# Dirichlet character

Dirichlet introduced these functions in his 1837 paper on primes in arithmetic progressions.^{[3]}^{[4]}

There is no standard notation for Dirichlet characters that includes the modulus. In many contexts (such as in the proof of Dirichlet's theorem) the modulus is fixed. In other contexts, such as this article, characters of different moduli appear. Where appropriate this article employs a variation of (introduced by Brian Conrey and used by the ).

Paraphrasing Davenport^{[10]} Dirichlet characters can be regarded as a particular case of Abelian group characters. But this article follows Dirichlet in giving a direct and constructive account of them. This is partly for historical reasons, in that Dirichlet's work preceded by several decades the development of group theory, and partly for a mathematical reason, namely that the group in question has a simple and interesting structure which is obscured if one treats it as one treats the general Abelian group.

10) The multiplication and identity defined in 8) and the inversion defined in 9) turn the set of Dirichlet characters for a given modulus into a finite abelian group.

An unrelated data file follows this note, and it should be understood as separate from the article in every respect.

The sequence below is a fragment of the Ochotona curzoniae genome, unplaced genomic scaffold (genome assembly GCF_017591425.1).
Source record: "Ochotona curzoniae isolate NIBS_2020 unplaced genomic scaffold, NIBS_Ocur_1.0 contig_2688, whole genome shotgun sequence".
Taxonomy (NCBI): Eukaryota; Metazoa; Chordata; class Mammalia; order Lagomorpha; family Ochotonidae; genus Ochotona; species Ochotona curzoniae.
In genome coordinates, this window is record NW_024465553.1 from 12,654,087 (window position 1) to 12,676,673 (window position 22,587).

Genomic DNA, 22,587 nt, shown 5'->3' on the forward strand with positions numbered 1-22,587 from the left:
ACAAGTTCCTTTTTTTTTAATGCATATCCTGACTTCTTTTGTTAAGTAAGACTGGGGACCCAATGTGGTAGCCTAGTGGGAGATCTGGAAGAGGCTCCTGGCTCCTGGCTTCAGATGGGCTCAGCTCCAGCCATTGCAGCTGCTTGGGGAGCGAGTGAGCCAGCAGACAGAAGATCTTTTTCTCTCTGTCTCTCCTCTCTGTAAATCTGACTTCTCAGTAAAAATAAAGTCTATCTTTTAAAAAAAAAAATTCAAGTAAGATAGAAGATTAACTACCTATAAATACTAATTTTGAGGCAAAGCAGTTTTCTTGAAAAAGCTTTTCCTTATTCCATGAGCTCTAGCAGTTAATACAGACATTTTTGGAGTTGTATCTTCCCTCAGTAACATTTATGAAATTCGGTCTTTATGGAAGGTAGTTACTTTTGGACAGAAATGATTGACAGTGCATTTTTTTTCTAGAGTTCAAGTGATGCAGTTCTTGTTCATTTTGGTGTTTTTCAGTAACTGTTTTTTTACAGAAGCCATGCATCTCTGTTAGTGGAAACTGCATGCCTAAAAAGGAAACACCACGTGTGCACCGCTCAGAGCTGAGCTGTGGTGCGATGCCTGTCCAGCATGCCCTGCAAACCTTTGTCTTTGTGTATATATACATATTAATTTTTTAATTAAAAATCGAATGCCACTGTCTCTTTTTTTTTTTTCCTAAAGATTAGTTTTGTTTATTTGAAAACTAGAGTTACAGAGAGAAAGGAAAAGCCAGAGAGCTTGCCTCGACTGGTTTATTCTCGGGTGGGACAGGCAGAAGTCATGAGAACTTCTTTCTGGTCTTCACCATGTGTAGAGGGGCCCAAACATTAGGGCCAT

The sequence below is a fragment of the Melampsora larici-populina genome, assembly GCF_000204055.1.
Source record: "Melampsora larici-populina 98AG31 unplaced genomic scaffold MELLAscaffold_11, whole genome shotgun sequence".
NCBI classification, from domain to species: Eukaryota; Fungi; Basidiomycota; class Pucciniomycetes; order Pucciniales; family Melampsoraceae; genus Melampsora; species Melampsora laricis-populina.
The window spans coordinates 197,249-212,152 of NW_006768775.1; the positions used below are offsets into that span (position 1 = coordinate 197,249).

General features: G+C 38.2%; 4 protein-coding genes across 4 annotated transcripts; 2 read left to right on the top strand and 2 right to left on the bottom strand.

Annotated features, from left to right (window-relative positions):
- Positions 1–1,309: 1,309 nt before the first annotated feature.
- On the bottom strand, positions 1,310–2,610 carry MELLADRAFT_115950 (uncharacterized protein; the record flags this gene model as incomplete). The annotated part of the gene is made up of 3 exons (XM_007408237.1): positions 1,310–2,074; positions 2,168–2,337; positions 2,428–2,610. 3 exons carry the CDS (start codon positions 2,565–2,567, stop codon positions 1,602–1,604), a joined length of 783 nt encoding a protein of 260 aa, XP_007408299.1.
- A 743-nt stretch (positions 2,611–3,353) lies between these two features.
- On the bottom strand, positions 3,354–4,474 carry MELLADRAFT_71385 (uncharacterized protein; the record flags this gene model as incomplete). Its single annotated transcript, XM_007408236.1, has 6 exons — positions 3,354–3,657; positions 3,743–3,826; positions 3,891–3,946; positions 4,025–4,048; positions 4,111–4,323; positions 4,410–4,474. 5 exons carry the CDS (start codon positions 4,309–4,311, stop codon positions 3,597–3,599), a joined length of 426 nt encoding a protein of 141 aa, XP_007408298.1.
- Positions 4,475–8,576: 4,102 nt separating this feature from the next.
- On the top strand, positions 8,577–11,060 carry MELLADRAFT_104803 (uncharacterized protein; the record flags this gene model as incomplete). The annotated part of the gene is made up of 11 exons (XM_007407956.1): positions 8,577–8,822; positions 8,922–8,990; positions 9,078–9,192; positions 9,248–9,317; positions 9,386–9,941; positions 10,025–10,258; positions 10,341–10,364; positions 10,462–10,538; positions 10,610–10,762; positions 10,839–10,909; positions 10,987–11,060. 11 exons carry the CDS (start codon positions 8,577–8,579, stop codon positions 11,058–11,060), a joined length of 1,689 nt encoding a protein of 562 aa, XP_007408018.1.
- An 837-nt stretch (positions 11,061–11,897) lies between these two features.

The first factor is not zero, therefore the second one is. Since the relations are equivalent, the second one is also proved. QED

The second relation can be proven directly in the same way, but requires a lemma^{[24]}

Any character mod a prime power is also a character mod every larger power. For example, mod 16^{[27]}

A related phenomenon can happen with a character mod the product of primes; its *nonzero values* may be periodic with a smaller period.

Primitive characters often simplify (or make possible) formulas in the theories of L-functions^{[30]} and modular forms.

This distinction appears in the functional equation of the Dirichlet L-function.

If the modulus is the absolute value of a fundamental discriminant there is a real primitive character (there are two if the modulus is a multiple of 8); otherwise if there are any primitive characters^{[29]} they are imaginary.^{[37]}

Dirichlet characters appear several places in the theory of modular forms and functions. A typical example is^{[38]}

It is not necessary to establish the defining properties 1) - 3) to show that a function is a Dirichlet character.

Lists 30,397,486 Dirichlet characters of modulus up to 10,000 and their L-functions